The third story, "Entropy," (Kenyon Review 1960) is his most anthologized and most widely read short story, and also the one for which he reserves his harshest criticism. It is a highly conceptual story that uses the theme of entropy to frame the parallel stories of Meatball Mulligan and Callisto, two very different men who live in the same apartment building. Callisto is something of a recluse, having exiled himself to a self-created artificial environment which serves as a virtual prison. He’s obsessed with the idea of entropy as a philosophical metaphor for a "heat death" of culture. Having seen two world wars, he has seemingly internalized the Laws of Thermodynamics, and as a result has a generally gloomy "world weary Middle-European" disposition. Directly below him, however, a microcosm for entropy plays itself out as Meatball's "lease-breaking" party drunkenly unwinds itself into its third consecutive day. The discussions of the partygoers unknowingly mirror the different meanings and ramifications of entropy as they themselves progress to a more chaotic state. The story follows both systems, above and below, as they each approach a crisis point that demands a thermodynamic resolution. Though the ending may be a touch melodramatic, it is nevertheless a fine story.
The forth story in the collection is "Under the Rose," (The Noble Savage, 1961) and is notable as being the first time Pynchon employed a Baedeker's guide as a fetish for invoking the Muse. Set at the end of the Nineteenth century, the story follows a pair English spies, Porpentine and Goodfellow, and their intrigues in Cairo. The atmosphere is ripe with a Victorian sense of adventure, and the characters exist in a universe where the "apocalyptic showdown" looming on the horizon is more likely to be determined by the actions of individual personalities -- cloak and dagger stuff -- than by the "statistical" decisions of nations. Pynchon declares that he is "less annoyed" with this story, and indeed he resurrected and reconstructed it as one of the chapters in his first novel, V.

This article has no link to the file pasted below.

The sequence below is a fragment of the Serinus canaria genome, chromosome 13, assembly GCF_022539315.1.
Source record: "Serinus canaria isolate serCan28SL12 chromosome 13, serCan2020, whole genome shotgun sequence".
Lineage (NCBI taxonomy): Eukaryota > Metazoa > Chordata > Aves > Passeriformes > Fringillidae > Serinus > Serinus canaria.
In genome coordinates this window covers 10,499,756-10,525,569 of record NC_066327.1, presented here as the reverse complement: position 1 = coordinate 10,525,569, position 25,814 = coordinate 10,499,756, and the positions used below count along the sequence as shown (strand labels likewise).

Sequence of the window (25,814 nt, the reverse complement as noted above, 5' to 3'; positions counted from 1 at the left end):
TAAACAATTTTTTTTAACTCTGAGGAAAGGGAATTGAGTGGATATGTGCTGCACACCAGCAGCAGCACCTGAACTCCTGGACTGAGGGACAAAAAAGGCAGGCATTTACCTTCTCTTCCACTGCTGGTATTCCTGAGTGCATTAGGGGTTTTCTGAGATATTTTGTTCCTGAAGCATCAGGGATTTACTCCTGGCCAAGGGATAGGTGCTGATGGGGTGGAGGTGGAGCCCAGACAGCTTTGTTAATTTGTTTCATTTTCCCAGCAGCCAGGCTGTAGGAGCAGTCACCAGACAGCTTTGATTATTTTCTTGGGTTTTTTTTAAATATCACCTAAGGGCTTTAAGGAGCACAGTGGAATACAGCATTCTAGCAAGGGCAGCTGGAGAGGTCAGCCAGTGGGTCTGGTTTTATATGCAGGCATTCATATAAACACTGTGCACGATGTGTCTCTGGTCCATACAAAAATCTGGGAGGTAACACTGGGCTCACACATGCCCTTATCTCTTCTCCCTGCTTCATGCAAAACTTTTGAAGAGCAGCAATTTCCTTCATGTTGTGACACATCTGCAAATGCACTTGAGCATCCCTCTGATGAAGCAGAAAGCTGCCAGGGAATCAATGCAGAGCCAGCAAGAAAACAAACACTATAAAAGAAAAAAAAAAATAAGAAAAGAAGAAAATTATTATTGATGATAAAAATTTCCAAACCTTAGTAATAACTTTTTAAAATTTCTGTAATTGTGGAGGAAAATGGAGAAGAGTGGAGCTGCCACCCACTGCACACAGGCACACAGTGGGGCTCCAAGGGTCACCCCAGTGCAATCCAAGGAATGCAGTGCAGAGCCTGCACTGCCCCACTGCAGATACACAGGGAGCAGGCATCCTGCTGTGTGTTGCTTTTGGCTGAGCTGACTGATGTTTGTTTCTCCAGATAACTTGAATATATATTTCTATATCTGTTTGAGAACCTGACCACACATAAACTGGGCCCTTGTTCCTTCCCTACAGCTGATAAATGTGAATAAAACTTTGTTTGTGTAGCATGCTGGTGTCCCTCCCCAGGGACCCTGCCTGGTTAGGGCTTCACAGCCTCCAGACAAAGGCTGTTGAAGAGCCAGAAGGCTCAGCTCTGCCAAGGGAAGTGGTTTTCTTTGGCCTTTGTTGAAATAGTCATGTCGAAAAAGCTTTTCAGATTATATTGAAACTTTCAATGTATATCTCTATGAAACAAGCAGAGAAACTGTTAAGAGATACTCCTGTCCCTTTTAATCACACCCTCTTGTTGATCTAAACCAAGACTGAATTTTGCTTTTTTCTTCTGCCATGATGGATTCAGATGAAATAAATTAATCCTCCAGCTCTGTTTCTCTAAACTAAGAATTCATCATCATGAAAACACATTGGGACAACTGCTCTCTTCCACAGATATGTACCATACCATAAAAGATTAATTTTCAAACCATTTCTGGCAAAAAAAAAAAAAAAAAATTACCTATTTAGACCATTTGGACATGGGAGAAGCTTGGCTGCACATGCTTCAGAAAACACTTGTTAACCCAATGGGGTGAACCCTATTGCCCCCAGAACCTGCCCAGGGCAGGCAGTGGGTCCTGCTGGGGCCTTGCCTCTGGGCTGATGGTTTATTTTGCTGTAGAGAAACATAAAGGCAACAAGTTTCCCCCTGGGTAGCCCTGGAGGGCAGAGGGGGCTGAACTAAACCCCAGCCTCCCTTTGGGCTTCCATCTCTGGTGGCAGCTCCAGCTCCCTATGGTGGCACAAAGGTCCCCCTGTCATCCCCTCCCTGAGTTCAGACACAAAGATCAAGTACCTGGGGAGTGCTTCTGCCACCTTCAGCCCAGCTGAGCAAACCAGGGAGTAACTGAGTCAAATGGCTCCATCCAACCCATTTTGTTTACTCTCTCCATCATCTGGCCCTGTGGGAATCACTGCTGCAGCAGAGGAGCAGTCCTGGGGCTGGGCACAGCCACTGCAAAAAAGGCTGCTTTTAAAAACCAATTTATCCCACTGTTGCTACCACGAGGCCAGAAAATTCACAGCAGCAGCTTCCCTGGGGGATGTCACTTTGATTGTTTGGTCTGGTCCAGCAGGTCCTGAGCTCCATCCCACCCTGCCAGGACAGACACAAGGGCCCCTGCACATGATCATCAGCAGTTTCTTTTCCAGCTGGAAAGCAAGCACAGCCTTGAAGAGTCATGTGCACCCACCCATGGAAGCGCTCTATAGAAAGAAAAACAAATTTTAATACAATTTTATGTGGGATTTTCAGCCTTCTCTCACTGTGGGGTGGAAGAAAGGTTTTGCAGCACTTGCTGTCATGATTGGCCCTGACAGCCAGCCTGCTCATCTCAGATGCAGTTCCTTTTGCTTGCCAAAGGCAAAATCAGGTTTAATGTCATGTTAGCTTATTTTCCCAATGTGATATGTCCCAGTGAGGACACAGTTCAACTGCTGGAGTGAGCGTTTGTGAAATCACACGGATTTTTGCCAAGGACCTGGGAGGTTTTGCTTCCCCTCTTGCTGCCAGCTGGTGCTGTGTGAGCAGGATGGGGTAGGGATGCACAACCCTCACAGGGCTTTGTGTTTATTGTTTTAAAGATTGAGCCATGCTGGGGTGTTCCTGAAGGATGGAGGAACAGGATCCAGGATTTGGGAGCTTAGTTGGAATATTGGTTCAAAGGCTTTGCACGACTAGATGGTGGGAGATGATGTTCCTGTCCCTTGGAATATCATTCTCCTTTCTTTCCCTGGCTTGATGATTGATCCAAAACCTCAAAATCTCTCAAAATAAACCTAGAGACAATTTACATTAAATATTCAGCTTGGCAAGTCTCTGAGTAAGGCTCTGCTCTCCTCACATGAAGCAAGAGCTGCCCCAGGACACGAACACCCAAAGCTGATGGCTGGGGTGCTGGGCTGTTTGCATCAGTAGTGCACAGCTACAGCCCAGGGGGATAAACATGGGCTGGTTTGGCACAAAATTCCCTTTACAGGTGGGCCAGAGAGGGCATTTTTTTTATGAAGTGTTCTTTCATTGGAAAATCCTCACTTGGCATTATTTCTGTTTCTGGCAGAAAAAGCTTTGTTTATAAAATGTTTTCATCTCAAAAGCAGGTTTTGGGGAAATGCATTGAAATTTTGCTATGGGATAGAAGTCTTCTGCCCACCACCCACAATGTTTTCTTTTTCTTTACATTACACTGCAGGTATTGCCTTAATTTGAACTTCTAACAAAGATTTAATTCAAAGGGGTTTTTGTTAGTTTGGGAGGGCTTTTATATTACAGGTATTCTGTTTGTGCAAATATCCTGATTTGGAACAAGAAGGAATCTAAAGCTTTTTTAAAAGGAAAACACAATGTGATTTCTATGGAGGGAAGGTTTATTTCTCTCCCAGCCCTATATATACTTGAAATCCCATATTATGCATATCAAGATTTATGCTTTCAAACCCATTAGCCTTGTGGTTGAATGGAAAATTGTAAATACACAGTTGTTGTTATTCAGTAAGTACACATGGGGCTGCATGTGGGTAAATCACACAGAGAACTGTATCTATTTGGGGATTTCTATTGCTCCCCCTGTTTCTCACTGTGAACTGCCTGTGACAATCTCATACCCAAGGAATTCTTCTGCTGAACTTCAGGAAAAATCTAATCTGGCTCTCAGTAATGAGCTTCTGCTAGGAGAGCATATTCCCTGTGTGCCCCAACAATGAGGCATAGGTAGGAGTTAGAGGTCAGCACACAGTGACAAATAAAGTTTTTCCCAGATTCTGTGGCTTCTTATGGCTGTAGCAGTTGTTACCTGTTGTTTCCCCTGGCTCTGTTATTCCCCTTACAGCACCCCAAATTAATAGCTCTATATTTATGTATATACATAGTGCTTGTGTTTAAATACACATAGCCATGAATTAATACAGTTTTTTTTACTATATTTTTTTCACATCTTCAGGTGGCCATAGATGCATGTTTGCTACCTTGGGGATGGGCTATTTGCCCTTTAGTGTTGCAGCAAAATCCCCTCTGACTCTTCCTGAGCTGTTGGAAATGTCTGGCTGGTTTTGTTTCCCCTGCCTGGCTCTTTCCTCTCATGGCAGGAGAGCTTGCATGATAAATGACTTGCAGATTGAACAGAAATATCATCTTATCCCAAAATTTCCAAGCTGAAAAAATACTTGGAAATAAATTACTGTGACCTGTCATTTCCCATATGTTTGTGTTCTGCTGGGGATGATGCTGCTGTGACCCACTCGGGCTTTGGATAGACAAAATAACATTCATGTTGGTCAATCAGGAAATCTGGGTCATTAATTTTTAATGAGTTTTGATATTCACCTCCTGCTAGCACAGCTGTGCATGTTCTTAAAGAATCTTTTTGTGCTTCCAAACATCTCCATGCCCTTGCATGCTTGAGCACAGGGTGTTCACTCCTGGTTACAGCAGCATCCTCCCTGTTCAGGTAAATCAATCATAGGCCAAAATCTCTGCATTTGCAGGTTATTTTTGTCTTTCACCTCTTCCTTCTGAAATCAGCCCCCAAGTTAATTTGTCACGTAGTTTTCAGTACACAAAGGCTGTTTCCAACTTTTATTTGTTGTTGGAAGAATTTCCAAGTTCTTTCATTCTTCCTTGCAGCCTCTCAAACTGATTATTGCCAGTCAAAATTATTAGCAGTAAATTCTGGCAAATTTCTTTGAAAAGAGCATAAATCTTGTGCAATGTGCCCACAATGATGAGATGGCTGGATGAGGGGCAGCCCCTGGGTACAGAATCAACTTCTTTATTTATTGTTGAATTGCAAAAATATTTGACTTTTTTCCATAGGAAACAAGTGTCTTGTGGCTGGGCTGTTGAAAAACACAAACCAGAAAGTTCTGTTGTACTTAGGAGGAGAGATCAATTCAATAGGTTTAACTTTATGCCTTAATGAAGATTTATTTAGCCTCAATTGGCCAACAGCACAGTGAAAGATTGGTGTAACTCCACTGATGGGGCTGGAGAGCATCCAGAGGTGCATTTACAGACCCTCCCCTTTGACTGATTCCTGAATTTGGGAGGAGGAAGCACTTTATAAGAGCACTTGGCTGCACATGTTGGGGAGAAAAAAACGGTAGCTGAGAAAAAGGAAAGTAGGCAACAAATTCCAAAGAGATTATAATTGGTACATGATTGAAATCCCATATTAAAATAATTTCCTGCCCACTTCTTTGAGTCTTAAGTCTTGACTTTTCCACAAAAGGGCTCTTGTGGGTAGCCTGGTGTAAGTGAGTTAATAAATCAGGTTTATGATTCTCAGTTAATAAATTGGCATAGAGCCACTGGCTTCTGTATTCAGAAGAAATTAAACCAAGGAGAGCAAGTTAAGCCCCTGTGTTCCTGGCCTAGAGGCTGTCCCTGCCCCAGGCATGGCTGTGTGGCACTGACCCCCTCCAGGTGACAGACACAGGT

The final story in the collection is perhaps the sharpest, and certainly one of the most original. Called "The Secret Integration," (The Saturday Evening Post 1964) it was written after V. was published, and shows a knowledge of a dusty, open America that has much in common with the Beats. As Pynchon states, it is informed by the "American nonverbal reality;" an open space haunted by "Greyhound voices and fleabag motels." The story takes place in the Berkshires -- in what would eventually become Slothrop's home town in Gravitys Rainbow -- and details the adventures of a group of very exceptional children as they spin some rather outrageous plots against the adults. There is a bit of a surreal feeling to the story, and as the plot develops, one quickly begins to sense that something strange is going on. There is a clear barrier between their pre-adolescent world and the strange and confusing world of adults, and the children seem to have tapped into some strange energy created by the tensions of that boundary. They almost seem to be hiding something....

Mortality and Mercy in Vienna


London: Aloes Books, ISBN 0-85652-023-3; Pamphlet, $15.00. [Special Order]

First appearing in the Spring 1959 edition of Cornell's Epoch, this is Pynchon's second published short story.



1. Buccaneer Books,1997, ISBN 1568493215, Harcover, $49.95. [Browse/Purchase]

2. Harper Collins "Perennial Classics" edition, 1999, ISBN 0-06-093021-7; Paperback, $15.00. [Browse/Purchase]

In which the yo-yo string is revealed as a state of mind
A page of useful links to material about V.

V. is Pynchon's first novel. Published in 1963, it won the William Faulkner Foundation First Novel Award, and immediately established Pynchon as a Talent to Watch -- a promise which he'd more than fulfill a decade later.
Indeed, V. is in many ways a precursor to Gravity's Rainbow, and it clearly shows Pynchon's growth as a writer from his short story years. V. is a sprawling novel, filled with a colorful cast of characters whose various adventures and interactions range across a century. Despite their overwhelming numbers, Pynchon takes great care in investing each character with a remarkable degree of depth and vibrancy, and even the most incidental of them are painted with just enough detail to make them believable. It also highlights his developing skill at juxtaposing opposites to achieve a satirical effect -- the comic and the tragic, the sacred and the profane, the meaningful and the meaningless. Many of the themes that would be explored more thoroughly in Gravity's Rainbow are first visited here, and some of the characters and situations featured in the latter work are first introduced in V.